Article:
The microprocessor 32 also receives inputs on an electrical line 52 from the input module 26 and the temperature sensitive element 28 providing a reading of the temperature in the zone to be controlled, on an electrical line 54 from the setpoint device 30 providing a desired space setpoint and on an electrical line 51 indicating that a timed over ride button 53 has been pushed by an operator. Alternatively, a wireless setpoint or space temperature device could be provided. The microprocessor 32 runs a direct digital control algorithm which uses time, the setpoint, and the space temperature as inputs, and produces an output to the pneumatic transducer 34 indicating the pressure of air which should be present in the air outlet 16. The microprocessor 32 also determines the appropriate mode of operation, for instance heating, cooling, night, day or manual control, and modifies the direct digital control algorithm as appropriate. Additionally, the microprocessor 32 monitors the sensor 46 and uses the resultant information to manage the power needs of the direct digital controller 20. The microprocessor 32 also stores setpoints and control algorithms in a memory device or suitable substitute preferably using non-volatile local memory. Finally the microprocessor 32 also coordinates remote communications with the remote master controller 36.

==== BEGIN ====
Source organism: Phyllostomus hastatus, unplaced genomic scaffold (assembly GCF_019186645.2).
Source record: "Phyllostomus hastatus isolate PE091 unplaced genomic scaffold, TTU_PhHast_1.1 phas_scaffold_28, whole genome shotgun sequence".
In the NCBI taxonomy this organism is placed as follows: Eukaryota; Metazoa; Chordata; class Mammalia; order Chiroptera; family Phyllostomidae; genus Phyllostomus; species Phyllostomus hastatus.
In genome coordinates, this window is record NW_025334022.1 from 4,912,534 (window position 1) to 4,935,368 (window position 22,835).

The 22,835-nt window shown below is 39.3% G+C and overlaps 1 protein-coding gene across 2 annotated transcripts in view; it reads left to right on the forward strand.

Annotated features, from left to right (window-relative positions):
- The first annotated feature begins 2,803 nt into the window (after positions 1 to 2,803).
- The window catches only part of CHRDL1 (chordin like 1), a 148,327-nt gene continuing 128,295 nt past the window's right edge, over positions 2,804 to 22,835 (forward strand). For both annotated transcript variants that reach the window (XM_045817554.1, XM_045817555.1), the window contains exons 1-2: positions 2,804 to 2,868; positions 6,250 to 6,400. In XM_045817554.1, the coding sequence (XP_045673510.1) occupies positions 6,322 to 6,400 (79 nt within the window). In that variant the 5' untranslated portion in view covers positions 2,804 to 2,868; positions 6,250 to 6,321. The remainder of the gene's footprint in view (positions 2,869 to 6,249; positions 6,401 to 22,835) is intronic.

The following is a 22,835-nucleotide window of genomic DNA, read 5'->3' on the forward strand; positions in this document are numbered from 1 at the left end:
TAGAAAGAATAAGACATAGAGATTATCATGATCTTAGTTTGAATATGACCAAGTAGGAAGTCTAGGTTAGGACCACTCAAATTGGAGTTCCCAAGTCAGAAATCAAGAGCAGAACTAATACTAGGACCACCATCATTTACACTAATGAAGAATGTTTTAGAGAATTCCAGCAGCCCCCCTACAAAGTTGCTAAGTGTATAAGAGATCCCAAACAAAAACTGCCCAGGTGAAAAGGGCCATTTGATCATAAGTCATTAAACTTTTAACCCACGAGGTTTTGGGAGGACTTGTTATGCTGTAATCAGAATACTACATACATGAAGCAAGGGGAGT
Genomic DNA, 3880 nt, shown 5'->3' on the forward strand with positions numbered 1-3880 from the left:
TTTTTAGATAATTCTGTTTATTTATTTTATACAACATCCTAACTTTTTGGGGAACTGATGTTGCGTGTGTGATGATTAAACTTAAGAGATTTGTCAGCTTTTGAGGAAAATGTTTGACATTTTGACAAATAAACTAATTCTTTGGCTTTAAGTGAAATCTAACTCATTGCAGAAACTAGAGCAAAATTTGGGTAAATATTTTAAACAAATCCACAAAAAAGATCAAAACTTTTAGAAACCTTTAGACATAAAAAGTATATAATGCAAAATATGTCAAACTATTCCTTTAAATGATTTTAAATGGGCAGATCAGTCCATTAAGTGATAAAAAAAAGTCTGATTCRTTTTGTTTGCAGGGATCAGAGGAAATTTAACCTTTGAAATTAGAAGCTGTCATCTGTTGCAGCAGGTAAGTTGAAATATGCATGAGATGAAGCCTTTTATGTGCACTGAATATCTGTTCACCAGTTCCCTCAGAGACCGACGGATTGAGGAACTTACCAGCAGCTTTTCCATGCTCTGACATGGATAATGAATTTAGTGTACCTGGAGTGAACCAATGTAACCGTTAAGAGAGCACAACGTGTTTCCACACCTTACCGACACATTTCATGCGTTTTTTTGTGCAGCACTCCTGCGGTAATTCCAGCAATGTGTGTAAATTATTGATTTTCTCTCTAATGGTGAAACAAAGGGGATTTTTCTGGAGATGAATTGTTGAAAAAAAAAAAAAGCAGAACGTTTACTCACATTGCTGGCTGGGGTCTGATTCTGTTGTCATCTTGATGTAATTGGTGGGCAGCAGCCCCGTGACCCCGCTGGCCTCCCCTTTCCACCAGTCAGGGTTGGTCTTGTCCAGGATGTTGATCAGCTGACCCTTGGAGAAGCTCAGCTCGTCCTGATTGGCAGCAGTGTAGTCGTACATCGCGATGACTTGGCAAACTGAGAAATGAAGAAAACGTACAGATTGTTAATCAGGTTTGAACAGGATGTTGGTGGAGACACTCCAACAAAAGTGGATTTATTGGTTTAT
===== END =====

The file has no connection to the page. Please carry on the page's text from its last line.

The electronic-to-pneumatic transducer 34 is a low air volume electro-pneumatic device that varies the pneumatic output pressure based on the control signals received from the microprocessor 32. In the preferred embodiment the pneumatic transducer 34 uses a pair of miniature electric solenoid valves 56, 58 which are powered by the battery 44. A supply air solenoid 56 controls the passage of air from the main air source tube 14 to the air outlet pipe 16 and is used to add low volume supply air pressure to the air outlet pipe 16 from the main air source inlet tube 14 and thereby increases the pressure in the air outlet pipe 16. A bleeder solenoid 58 controls the passage of air from the air outlet pipe 16 to atmosphere 60 and is used to bleed a low volume of air from the air outlet pipe 16 and thereby reduce its pressure. The microprocessor 32 is connected to the supply air solenoid 56 and the bleeder air solenoid 58 by electrical connections 62 and 64 respectively. The microprocessor 32 pulses the two solenoids 56, 58 as needed to increase or decrease the air pressure in the air outlet pipe 16. A small reservoir of air (not shown) can be provided to aid in regulating the air pressure. However, other pneumatic transducing methods can be used.